DIY Projects

Washer Toss Game DIY

Are you looking for a fun outdoor game DIY this summer? I decided to combine two games into a washer toss game 2 in 1 – and I’m sharing the instructions!

Washer toss game closeup of washers and board

A few summers ago we were introduced to a washer toss games and we were hooked!  Sometimes called “Texas Horseshoes” the game involved throwing steel washers onto a board with 3 holes, and it was actually a pretty simple setup.  Last year, we played a “new” washer toss game where you throw a washer from a much farther distance, but into a pipe instead.  Rather than have two different games, I decided to combine both sets into a washer toss game 2 in 1 – and I’m sharing the DIY!

Our friends have their own washer toss boards, so whenever we hosted a party they would have to bring them to our house.  We had been thinking of eventually building our own set, so when Home Depot Canada asked if I could share an outdoor game DIY, I jumped at the chance!  I purchased all the materials at the Home Depot, but had all of the tools already (so if you’re missing some from this list, don’t worry because you can get them at the Home Depot too!).

Materials Required:

  • 1/2″ plywood (2 pieces 2′ x 4′)
  • 3 lengths of 2×4
  • 4″ plumbers pipe (about 20″)
  • Outdoor carpet (3′ x 12′ piece)
  • 35+ feet of rope
  • 2 handles
  • 6 steel washers (2-1/2″ OD)
  • 2 colours of spray paint
  • Framing screws, staples
  • Construction adhesive
  • 2 screw-in hooks

Tools:

  • Saws (circular and mitre)
  • Drills/screwdriver/bits
  • Pencil / straight edge
  • Measuring tape
  • 4″ hole saw (and/or jig saw)
  • Stapling gun
  • Utility knife / scissors
  • Caulking gun
  • Safety glasses / ear plugs, etc.

Washer Toss Game DIY Instructions

Building your own washer toss game is relatively simple, and it can be completed in a couple of hours (although there is some dry time required for the adhesive).

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I purchased a 4×8 piece of plywood and cut it into two pieces of 2′ x 4′, but you can get it cut right at the Home Depot if you can’t cut it at home.  Just be sure to get the “rough” plywood (near the structural lumber like 2x4s) instead of the finishing plywood (that you use for furniture building).

I then marked a line down the center widthwise, and at each quarter along the length.  These will be your guides for the holes, and I decided to make ours equidistant.  (You can also make your board smaller, I was going to do 18″ x 48″ but the Husband wanted it a bit bigger).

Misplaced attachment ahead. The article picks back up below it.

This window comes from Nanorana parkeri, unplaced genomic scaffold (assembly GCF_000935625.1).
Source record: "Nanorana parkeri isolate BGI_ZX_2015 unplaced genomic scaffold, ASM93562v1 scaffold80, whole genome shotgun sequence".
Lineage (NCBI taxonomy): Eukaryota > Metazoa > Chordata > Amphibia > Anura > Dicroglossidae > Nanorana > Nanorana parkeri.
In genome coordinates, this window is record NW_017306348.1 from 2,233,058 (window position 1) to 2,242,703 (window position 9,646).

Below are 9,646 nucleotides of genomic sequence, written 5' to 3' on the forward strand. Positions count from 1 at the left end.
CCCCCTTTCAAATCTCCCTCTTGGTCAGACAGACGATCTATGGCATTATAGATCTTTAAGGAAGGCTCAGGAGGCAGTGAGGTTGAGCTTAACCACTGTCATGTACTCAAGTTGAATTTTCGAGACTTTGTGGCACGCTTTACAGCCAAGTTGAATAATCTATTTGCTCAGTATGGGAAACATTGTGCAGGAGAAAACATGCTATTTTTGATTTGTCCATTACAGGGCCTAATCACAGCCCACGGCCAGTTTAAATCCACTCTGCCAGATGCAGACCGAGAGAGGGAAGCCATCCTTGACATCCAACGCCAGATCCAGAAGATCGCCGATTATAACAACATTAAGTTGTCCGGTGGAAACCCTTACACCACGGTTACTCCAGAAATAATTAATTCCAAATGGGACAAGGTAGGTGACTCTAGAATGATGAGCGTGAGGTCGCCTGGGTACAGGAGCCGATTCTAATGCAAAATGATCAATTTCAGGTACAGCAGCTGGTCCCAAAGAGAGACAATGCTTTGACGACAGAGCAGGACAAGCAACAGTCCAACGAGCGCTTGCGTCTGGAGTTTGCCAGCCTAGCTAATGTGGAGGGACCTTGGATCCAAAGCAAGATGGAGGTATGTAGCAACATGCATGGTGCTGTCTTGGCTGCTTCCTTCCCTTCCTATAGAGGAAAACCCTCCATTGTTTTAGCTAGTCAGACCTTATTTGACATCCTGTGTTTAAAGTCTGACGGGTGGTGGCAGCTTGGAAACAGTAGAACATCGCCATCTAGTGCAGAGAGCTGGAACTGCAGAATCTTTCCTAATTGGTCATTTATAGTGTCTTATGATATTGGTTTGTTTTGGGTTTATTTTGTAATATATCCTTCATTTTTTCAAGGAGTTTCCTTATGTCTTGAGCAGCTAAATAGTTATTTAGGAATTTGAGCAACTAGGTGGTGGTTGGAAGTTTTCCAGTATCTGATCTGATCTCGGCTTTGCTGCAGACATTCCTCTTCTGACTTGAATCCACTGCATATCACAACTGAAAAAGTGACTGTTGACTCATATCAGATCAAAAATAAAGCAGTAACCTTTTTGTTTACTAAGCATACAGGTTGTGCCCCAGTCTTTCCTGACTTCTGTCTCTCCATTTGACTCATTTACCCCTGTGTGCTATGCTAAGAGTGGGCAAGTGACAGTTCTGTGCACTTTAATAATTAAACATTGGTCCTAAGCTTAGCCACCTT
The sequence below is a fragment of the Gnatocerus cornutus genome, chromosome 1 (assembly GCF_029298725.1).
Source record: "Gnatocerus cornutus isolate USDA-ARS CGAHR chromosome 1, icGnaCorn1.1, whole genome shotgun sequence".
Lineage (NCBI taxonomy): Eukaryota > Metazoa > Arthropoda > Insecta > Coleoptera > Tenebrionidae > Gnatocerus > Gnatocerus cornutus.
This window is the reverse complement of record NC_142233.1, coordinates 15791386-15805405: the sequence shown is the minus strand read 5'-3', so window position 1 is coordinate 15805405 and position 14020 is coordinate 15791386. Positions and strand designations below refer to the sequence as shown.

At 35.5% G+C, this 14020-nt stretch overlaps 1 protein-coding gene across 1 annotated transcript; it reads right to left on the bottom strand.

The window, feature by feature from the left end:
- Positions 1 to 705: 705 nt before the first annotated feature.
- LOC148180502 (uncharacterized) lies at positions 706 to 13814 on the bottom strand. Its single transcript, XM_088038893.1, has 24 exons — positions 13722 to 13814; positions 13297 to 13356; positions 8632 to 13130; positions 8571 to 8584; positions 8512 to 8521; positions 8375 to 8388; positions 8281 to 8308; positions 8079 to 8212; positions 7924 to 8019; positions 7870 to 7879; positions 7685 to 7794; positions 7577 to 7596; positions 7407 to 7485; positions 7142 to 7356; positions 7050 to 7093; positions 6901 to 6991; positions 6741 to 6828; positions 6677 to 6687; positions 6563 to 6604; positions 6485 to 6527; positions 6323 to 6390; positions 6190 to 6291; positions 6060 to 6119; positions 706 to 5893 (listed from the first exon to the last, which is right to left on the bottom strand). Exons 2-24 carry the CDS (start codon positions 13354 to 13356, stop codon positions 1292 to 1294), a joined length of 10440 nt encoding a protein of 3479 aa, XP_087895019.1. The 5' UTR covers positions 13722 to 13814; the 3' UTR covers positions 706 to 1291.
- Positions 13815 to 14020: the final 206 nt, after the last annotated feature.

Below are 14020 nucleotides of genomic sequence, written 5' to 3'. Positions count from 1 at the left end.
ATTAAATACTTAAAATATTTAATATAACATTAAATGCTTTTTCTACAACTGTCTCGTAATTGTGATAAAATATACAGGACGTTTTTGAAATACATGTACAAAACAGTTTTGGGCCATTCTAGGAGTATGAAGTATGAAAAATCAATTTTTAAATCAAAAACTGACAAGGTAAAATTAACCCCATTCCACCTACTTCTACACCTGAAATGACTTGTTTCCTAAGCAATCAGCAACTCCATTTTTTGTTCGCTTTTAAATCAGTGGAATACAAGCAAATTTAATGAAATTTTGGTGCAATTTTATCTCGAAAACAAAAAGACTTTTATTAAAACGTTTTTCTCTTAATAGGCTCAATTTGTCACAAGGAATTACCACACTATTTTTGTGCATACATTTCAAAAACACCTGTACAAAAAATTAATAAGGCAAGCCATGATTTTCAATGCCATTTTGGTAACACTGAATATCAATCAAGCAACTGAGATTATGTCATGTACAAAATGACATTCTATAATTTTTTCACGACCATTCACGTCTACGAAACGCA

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Then, build a frame the same size as your boards using the 2x4s. At first I was building these in the garage, but the floors in there aren’t level and it was SUPER wonky. I actually had to undo a few sides and build it on our deck, so make sure your frame is nice and level :)

DIY TIP: It’s so much easier when you drill pilot holes into your framing pieces. I actually use two drills to do this (one setup with my drill bit, the other with the screw bit)

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After screwing the plywood tops onto the frames, you’re going to need to drill the holes out.  We actually already had a 4″ hole saw, and I first tried lining it up with my pencil lines (Tip: it was easier to pre-drill a pilot hole first).  If you don’t have a hole saw (or don’t want to go through the intense workout to drill the holes), you can always use a jigsaw instead.

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If you’ve never used a large hole saw before, let me tell you that it will be a challenge.  It felt like it took me just as long to drill 3 holes as it did to build the plywood bases! You’ll also need to take frequent breaks so that your wood doesn’t overheat and burn (notice the black sawdust?).

DIY TIP:  Drill two extra pilot holes where your hole-saw hole will be cut.  You may need to use these to remove the piece of wood lodged in the hole saw.

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I kind of wished the Husband could have done this for me, but at least I can say that I did do most of them with the hole saw (I gave up and used the jig saw after, which was MUCH quicker!).  The holes aren’t as perfect, but it shouldn’t matter too much.

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Now that the frame is setup, comes the fun part – finishing it!  At the Home Depot, you can buy “bulk” carpet and there are a few outdoor options.  You’ll want something with a low pile, and the Husband picked the basic green turf.

It comes in a 12′ length so all you need is a 3′ piece cut (we went with 4′, but it was too much).

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After cutting the piece of carpet in half, I loaded the front of our board with construction adhesive and carefully laid it down in the centre of the carpet bottom. (Ignore the pipes for now; you should do that step later!).  I squished it around, and then got to work to cover the sides.

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It’s kind of like wrapping a big present, but the carpet is obviously much thicker! I found it was easiest to cut a square off at the edge, then sort of flip it up, and cut a small notch out at the top where the 2×4 was.

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Then I would load up the sides with the construction adhesive, hold it tight and wrap it around. I added a bunch of staples along the top edge and inside corners, then would continue on to the other sides.